You can install the gem by running the command

gem install robust_excel_ole

or by using bundler and putting the following line in your Gemfile.

gem 'robust_excel_ole'

Usage¶ ↑

RobustExcelOle can be used either for scripts

require 'robust_excel_ole'
include RobustExcelOle

or as a console. You can start the console via the command

reo

If you want to start the console under jruby, and if you don't want to use a version manager to switch between ruby and jruby, then use the command

jreo

The call of the console will include RobustExcelOle for you. The consoles require the ruby gem 'pry' and 'pry-bond' to enable the ruby shell 'pry' with filename and string completion.

The following examples can be used for both scripts and console. If you have started the console in the gem path, you can just put these examples.

Description ¶ ↑

In the following example, we want to open a workbook, modify a cell, save and close the workbook.

Let's open a workbook.

workbook = Workbook.open 'spec/data/workbook.xls'

Now we have a Workbook object that wraps a WIN32OLE object. That is, we can send any WIN32OLE (VBA) method to it. See docs.microsoft.com/en-us/office/vba/api/excel.workbook#methods.

For example, we can determine the name of the workbook.

workbook.Name 
# => "workbook.xls"

For some common tasks and for considering various complex cases of Excel and user behaviour, more convenient methods are implemented. For example, RobustExcelOle provides methods for reading and writing the contents of ranges, for opening, saving, closing, reopening and unobtrusively opening workbooks, and for setting options.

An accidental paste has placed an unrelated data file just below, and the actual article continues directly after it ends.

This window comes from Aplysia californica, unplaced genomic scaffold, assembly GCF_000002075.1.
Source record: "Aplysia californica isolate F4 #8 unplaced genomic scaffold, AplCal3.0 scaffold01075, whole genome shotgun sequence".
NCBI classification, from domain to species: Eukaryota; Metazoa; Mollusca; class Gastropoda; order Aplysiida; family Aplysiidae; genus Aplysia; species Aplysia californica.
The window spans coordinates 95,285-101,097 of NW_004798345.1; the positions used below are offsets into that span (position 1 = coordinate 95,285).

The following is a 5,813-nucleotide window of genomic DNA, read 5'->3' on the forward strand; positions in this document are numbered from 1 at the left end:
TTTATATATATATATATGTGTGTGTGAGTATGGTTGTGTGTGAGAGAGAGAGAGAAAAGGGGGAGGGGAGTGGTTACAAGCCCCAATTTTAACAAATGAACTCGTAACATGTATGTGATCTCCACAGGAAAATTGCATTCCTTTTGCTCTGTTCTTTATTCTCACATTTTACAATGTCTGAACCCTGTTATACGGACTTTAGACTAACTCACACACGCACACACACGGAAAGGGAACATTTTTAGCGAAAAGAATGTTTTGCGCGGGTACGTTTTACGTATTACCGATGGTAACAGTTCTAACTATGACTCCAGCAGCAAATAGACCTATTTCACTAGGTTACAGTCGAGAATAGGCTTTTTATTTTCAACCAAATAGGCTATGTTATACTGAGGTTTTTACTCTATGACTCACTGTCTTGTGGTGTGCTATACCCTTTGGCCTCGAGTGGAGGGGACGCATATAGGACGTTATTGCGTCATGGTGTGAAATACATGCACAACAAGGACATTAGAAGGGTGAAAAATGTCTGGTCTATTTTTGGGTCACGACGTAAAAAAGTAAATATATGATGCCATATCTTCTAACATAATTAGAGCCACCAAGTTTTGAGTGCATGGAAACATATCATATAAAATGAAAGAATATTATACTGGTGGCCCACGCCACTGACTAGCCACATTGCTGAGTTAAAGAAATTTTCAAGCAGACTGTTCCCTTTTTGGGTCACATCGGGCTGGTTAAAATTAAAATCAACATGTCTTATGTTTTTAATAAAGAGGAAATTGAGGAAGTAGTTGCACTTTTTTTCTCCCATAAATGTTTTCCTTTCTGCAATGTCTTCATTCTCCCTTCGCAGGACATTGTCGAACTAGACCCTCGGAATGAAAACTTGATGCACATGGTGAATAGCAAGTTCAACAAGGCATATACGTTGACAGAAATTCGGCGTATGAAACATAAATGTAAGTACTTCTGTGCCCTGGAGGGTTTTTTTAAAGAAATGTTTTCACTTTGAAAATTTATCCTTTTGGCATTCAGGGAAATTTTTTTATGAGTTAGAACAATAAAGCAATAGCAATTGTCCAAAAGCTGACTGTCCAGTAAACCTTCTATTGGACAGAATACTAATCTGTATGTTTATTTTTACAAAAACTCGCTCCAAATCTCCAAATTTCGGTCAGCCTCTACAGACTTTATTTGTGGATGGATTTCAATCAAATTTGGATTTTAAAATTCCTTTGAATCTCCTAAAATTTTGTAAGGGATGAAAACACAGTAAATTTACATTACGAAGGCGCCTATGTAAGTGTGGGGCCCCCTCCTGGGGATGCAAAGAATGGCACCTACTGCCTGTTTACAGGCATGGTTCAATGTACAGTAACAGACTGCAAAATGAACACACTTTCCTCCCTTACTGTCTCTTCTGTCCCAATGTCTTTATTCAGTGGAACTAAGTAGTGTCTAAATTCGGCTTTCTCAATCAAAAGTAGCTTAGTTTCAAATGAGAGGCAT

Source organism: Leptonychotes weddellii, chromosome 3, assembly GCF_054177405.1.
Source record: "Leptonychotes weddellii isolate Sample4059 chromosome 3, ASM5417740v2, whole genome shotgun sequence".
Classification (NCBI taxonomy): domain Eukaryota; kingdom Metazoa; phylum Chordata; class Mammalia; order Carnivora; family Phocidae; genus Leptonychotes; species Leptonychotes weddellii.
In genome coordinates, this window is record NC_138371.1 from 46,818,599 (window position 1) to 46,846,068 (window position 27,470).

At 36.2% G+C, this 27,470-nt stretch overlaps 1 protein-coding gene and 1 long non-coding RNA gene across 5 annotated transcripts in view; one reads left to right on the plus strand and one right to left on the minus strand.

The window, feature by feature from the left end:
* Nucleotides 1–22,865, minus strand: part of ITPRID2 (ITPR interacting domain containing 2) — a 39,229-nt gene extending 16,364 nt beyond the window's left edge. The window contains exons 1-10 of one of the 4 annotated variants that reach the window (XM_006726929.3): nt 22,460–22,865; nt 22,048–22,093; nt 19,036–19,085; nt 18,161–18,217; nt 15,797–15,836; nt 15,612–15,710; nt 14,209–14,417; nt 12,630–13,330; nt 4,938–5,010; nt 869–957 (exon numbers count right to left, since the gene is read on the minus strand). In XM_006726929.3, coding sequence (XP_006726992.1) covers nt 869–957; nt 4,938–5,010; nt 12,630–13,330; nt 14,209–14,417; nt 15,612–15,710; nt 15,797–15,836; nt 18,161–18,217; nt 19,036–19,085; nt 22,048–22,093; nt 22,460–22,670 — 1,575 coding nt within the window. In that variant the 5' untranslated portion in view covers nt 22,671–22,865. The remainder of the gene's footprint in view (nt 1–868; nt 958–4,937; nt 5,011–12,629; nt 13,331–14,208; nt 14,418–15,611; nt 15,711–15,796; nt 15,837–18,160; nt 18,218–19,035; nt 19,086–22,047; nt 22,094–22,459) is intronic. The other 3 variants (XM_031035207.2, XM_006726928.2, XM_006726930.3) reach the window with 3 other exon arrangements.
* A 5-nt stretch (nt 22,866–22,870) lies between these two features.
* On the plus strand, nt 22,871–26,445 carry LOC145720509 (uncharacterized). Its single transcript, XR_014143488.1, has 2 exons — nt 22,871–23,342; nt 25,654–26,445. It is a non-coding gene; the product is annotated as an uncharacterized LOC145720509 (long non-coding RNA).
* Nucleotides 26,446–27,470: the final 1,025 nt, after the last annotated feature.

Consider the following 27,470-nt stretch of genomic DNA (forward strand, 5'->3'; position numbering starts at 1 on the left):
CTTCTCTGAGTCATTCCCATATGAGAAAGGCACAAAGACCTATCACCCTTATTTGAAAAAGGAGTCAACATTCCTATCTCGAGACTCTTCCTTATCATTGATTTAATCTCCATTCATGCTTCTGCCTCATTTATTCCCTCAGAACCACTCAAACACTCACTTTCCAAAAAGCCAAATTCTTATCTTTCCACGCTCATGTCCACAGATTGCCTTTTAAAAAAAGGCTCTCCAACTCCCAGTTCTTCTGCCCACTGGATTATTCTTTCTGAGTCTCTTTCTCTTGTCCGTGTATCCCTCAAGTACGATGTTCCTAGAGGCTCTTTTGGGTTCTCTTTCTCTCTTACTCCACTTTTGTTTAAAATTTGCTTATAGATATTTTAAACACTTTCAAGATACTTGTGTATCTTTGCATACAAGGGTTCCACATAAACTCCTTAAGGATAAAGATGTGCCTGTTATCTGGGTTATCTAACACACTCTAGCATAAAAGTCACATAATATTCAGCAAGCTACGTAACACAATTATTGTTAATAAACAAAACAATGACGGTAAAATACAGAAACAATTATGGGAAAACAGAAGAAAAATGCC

First we want to make the workbook visible.

workbook.visible = true

This method makes both the Excel instance and the window of the Workbook WIN32OLE object visible.

Let's read the value of a named cell.

value = workbook['firstcell']
# => "foo"

Now we want to write a new value into this cell.

workbook['firstcell'] = "new"

Then we'll save the workbook.

workbook.save

More features when opening, modifying, creating, saving and closing workbooks¶ ↑

RobustExcelOle allows unobtrusively reading and modifying workbooks, i.e. accessing workbooks without changing their “status”. The status comprises whether the workbook is open or closed, saved or unsaved, read-only or writable, visible or invisible, whether the calculation mode is manual or automatic, and checking compatibility is done or not done.

Workbook.unobtrusively('spec/data/workbook.xls') do |workbook|
  # do something
end

Workbook.for_modifying('spec/data/workbook.xls') do |workbook|
  # do something
end

Workbook.for_reading('spec/data/workbook.xls') do |workbook|
  # do something
end

We can also create a new, empty workbook.

Workbook.create('spec/data/new_workbook.xls', visible: true)

Moreover, we can open the workbook using a block, similar to, e.g., File.open.

Workbook.open('spec/data/workbook.xls') do |workbook|
  # do something
end

Once we have a workbook, we can set some options, e.g.

workbook.for_this_workbook(visible: true, read_only: false)

We can also open the workbook and provide the options in one step, e.g.

workbook = Workbook.open('spec/data/workbook.xls', visible: true)